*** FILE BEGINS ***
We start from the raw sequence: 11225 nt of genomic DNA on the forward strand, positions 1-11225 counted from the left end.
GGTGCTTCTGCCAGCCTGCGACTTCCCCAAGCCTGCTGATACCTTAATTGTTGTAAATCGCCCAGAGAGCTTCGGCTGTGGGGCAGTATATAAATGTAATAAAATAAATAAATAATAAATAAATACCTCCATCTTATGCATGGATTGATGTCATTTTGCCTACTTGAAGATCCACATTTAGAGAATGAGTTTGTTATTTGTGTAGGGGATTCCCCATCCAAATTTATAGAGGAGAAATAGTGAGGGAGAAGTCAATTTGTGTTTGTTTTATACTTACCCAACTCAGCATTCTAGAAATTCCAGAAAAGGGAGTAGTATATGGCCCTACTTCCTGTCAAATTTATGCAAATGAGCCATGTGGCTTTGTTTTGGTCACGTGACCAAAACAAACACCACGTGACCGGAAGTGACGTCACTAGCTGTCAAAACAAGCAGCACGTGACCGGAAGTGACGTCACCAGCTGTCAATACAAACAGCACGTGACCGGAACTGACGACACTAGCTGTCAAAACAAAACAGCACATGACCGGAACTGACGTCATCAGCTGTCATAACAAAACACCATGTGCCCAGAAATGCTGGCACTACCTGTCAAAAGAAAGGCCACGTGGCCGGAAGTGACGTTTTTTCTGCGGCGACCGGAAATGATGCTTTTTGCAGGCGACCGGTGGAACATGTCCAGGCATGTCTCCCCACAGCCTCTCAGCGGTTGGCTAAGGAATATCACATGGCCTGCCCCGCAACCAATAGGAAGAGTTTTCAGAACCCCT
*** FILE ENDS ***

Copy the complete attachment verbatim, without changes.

We start from the raw sequence: 11225 nt of genomic DNA on the forward strand, positions 1-11225 counted from the left end.
GGTGCTTCTGCCAGCCTGCGACTTCCCCAAGCCTGCTGATACCTTAATTGTTGTAAATCGCCCAGAGAGCTTCGGCTGTGGGGCAGTATATAAATGTAATAAAATAAATAAATAATAAATAAATACCTCCATCTTATGCATGGATTGATGTCATTTTGCCTACTTGAAGATCCACATTTAGAGAATGAGTTTGTTATTTGTGTAGGGGATTCCCCATCCAAATTTATAGAGGAGAAATAGTGAGGGAGAAGTCAATTTGTGTTTGTTTTATACTTACCCAACTCAGCATTCTAGAAATTCCAGAAAAGGGAGTAGTATATGGCCCTACTTCCTGTCAAATTTATGCAAATGAGCCATGTGGCTTTGTTTTGGTCACGTGACCAAAACAAACACCACGTGACCGGAAGTGACGTCACTAGCTGTCAAAACAAGCAGCACGTGACCGGAAGTGACGTCACCAGCTGTCAATACAAACAGCACGTGACCGGAACTGACGACACTAGCTGTCAAAACAAAACAGCACATGACCGGAACTGACGTCATCAGCTGTCATAACAAAACACCATGTGCCCAGAAATGCTGGCACTACCTGTCAAAAGAAAGGCCACGTGGCCGGAAGTGACGTTTTTTCTGCGGCGACCGGAAATGATGCTTTTTGCAGGCGACCGGTGGAACATGTCCAGGCATGTCTCCCCACAGCCTCTCAGCGGTTGGCTAAGGAATATCACATGGCCTGCCCCGCAACCAATAGGAAGAGTTTTCAGAACCCCT